Apr 16, 2021

Axios Closer

😎 TGIF.

🔔 The dashboard: The S&P 500 closed up 0.4%.

  • Biggest gainer? Paint and coatings maker PPG Industries (+9%), after a strong earnings report. All those home renovations and DIY projects helped.
  • Biggest decliner? State Street (-7%), which did not get the same enthusiasm after its earnings report.

Today's newsletter is 743 words, or a 3-minute read.

1 big thing: Dead malls get new life

Illustration: Aïda Amer/Axios

Malls are becoming ghosts of retail past. But the left-behind real estate is being reimagined for a post-pandemic world.

Why it matters: As many as 17% of malls in the U.S. "may no longer be viable as shopping centers and need to be redeveloped into other uses," per Barclays.

What's going on...

  • Amazon — a major contributor to the mall demise — is using old mall space for fulfillment centers, NBC News reported last week.
  • Part of a downtown shopping mall in Vermont is now home to a high school, the AP reported.
  • Fortnite creator Epic Games' global headquarters will be a North Carolina mall that was "close to total death," a local mayor told WRAL.

By the numbers: Regional mall vacancy rates hit a record 11.4% last quarter, per a Moody's report last week.

  • Vacancies have been rising for years. But that was the biggest-ever jump from a prior quarter (90 basis points).

Driving the news: Mall owner Simon Property Group releases earnings later this month after a hell year grappling with store closures and unpaid rent. All eyes are on now on occupancy.

  • Things are looking up as vaccinated and flush consumers return to stores, a fact that led an analyst to upgrade the stock today. But the long-term trend of more online shopping isn't working in their favor.

Where it stands: To survive, malls are bringing in tenants that aren’t traditional clothing stores, like gyms, bowling alleys or grocery stores.

  • The sprawling American Dream mall — complete with a water park and indoor skiing — is an extreme example. (Even there, things aren’t going so well.)

The bottom line: "There's tremendous turnover in mall real estate right now. We've known for years we just have too much out there," says Michael Brown, a partner at consultant firm Kearney.

2. Charted: America is building homes again
Data: Census Bureau via FRED; Chart: Axios Visuals

Axios' Felix Salmon writes: America is finally starting to make a dent in its housing shortage, according to new figures released by the Census Bureau today.

Why it matters: When fewer than 1.5 million new homes are built in any given year, the national housing shortage only gets worse. In March, new houses started being built at an annualized rate of 1.74 million homes.

  • That's the highest number in 15 years.

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3. What’s moving

😱 Morgan Stanley says it logged almost $1 billion in losses thanks to a single client: Bill Hwang, whose family office imploded last month. (CNBC)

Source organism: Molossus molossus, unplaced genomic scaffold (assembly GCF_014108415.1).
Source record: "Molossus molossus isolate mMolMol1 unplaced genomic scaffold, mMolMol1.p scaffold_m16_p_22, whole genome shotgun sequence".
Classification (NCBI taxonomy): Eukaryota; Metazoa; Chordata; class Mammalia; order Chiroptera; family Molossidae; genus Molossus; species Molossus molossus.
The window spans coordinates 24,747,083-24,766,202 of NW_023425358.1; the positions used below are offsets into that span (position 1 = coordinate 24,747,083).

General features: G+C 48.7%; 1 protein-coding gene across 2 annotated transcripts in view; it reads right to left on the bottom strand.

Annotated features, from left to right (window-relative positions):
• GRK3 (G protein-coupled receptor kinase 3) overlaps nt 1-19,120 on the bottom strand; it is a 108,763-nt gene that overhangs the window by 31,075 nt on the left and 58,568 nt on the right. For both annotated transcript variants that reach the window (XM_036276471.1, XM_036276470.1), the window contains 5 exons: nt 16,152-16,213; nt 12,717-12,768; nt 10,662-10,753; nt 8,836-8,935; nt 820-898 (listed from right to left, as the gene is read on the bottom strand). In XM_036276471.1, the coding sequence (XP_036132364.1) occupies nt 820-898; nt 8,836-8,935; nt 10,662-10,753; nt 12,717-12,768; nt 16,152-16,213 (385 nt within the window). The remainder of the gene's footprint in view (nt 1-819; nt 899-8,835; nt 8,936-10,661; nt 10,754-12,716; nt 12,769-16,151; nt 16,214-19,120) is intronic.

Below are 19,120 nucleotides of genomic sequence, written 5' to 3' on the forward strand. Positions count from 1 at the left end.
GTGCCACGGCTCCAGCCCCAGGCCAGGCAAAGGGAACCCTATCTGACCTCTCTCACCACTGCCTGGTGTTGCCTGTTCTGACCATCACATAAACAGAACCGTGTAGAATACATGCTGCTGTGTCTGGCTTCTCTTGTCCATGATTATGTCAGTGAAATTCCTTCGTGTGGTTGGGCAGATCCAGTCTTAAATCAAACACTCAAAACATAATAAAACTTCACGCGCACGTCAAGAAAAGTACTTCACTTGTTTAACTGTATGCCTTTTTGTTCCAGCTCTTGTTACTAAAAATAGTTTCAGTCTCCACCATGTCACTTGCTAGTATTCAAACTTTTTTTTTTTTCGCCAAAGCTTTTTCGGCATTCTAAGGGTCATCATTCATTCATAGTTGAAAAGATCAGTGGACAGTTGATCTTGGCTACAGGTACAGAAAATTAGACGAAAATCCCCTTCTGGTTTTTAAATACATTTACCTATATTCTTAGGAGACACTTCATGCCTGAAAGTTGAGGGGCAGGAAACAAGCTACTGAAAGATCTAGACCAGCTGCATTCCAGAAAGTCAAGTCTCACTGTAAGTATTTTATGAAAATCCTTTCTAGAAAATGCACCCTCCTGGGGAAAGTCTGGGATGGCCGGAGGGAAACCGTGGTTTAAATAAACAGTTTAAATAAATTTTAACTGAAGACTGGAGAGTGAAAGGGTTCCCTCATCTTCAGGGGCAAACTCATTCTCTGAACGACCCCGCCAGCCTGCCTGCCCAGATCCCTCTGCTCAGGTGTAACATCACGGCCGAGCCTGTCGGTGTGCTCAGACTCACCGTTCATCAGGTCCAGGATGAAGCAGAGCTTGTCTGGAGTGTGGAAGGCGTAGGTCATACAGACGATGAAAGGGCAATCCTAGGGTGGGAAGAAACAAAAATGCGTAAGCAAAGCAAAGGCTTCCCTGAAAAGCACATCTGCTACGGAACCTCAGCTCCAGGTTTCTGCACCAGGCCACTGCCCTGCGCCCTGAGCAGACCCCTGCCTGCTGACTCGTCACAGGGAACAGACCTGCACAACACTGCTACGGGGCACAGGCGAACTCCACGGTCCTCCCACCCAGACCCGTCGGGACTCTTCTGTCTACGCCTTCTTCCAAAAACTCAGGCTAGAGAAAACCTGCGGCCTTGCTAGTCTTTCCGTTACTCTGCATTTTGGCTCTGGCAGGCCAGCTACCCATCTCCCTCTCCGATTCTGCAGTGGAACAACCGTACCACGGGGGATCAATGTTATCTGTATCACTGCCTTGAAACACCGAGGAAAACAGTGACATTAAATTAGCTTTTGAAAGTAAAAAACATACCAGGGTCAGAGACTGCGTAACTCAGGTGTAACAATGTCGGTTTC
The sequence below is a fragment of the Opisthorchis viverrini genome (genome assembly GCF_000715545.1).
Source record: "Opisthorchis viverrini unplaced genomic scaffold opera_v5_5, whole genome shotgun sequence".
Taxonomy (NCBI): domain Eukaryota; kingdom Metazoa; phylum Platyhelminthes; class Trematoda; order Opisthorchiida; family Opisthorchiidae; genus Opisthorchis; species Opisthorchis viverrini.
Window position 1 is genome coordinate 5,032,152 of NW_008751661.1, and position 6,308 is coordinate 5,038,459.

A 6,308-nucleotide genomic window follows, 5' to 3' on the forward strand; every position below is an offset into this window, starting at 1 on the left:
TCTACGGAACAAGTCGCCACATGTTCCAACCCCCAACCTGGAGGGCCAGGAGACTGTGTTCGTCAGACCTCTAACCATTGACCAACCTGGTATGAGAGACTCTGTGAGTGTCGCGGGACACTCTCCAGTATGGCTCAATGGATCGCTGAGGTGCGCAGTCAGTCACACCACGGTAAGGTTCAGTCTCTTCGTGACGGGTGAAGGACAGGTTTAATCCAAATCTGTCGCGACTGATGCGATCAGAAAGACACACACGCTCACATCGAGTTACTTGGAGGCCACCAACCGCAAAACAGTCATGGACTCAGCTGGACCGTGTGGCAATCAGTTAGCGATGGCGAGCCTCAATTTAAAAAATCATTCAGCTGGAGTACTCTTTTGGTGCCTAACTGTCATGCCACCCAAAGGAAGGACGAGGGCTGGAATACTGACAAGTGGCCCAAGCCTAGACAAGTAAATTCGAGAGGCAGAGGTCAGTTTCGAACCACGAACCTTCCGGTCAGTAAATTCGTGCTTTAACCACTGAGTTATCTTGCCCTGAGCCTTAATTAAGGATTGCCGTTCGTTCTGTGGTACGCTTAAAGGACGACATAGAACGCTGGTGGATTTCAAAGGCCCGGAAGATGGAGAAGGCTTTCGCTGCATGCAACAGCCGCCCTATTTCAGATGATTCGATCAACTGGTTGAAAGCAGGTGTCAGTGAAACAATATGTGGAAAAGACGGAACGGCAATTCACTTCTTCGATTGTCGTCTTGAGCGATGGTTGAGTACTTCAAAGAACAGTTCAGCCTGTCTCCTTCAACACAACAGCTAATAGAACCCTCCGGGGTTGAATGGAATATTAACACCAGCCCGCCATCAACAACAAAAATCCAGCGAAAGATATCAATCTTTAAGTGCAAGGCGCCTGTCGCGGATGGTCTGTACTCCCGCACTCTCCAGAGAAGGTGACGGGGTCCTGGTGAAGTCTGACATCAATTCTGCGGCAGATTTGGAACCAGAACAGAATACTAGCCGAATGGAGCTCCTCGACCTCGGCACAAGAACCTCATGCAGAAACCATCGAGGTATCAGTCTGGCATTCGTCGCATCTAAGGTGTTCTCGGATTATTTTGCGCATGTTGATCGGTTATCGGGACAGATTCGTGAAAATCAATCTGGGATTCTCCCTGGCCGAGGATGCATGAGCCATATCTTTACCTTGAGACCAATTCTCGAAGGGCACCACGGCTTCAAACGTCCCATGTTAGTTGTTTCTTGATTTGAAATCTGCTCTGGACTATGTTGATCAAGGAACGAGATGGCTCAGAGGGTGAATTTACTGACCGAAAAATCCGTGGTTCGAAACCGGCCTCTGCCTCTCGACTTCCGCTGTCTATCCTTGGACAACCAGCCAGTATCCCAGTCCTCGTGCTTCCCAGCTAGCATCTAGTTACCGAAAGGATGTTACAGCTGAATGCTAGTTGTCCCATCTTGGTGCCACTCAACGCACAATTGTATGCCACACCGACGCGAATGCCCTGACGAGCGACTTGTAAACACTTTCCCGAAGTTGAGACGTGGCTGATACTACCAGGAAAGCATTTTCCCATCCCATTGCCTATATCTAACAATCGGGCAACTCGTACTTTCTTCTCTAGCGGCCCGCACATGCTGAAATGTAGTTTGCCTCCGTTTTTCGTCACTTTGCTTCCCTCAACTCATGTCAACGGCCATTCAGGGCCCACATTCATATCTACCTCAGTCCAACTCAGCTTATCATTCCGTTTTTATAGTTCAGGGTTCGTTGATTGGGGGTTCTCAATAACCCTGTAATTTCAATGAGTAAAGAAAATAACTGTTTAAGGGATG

• Yes, but: The bank still had a record-breaking quarter on the back of hot trading and dealmaking activity. The stock closed down 3%.

China's economy grew 18.3% from the prior year — a number that's really big because last year was so dismal. (CNN)

  • Compared to Q4, the economy grew 0.6% — the slowest since the recovery started.

👀 Charlotte officials considered financial incentives for Robinhood to expand to the city, Axios Charlotte scoops. ... PwC says it will spend $125 million on training and mentorship at HBCUs, Hispanic-serving institutions and community colleges. ... NASA picked Elon Musk's SpaceX to build spacecraft that would land astronauts on the moon.

4. New data on the Fed's diversity problem

Illustration: Aïda Amer/Axios

The Federal Reserve's "overwhelmingly white, overwhelmingly male" problem goes beyond its top ranks to the boards that run its 12 regional banks, according to a new report by the Brookings Institution.

Why it matters: There's long been a lack of diversity among those that pick the policymakers that make crucial decisions about economic policy — and it's only recently started to improve.

By the numbers:

  • Women didn't make up 10% of Fed regional bank directors until the 1990s, the report finds. It hit 37% as of 2019.
  • As late as the end of the last decade, nonwhites represented less than 10% of total directors. It's hovered around 30% in 2019, per the report.
5. Why a hoagie shop has a hedge fund's attention

Illustration: Brendan Lynch/Axios

Axios' Hope King writes: The value of a company that owns a single asset — a deli in New Jersey — is catching the eye of famed hedge fund manager (and Jersey-born) David Einhorn.

Details: Hometown's market cap topped $100 million, even though the deli rang up sales of less than $14,000 last year and less than $22,000 in 2019.

  • The largest shareholder is the CEO, CFO, treasurer and a director — and the wrestling coach of the high school half a mile away from the deli.

The bottom line: “The pastrami must be amazing,” Einhorn wrote. 

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6. What they’re saying
“Billy [McFarland] went to jail, ticket holders can get some money back, and some very entertaining documentaries were made. ... Now that’s justice.”
Ben Meiselas, a lawyer representing the Fyre Festival ticket holders that will get $7,220 each (pending approval) roughly four years after the uh ... disastrous event.

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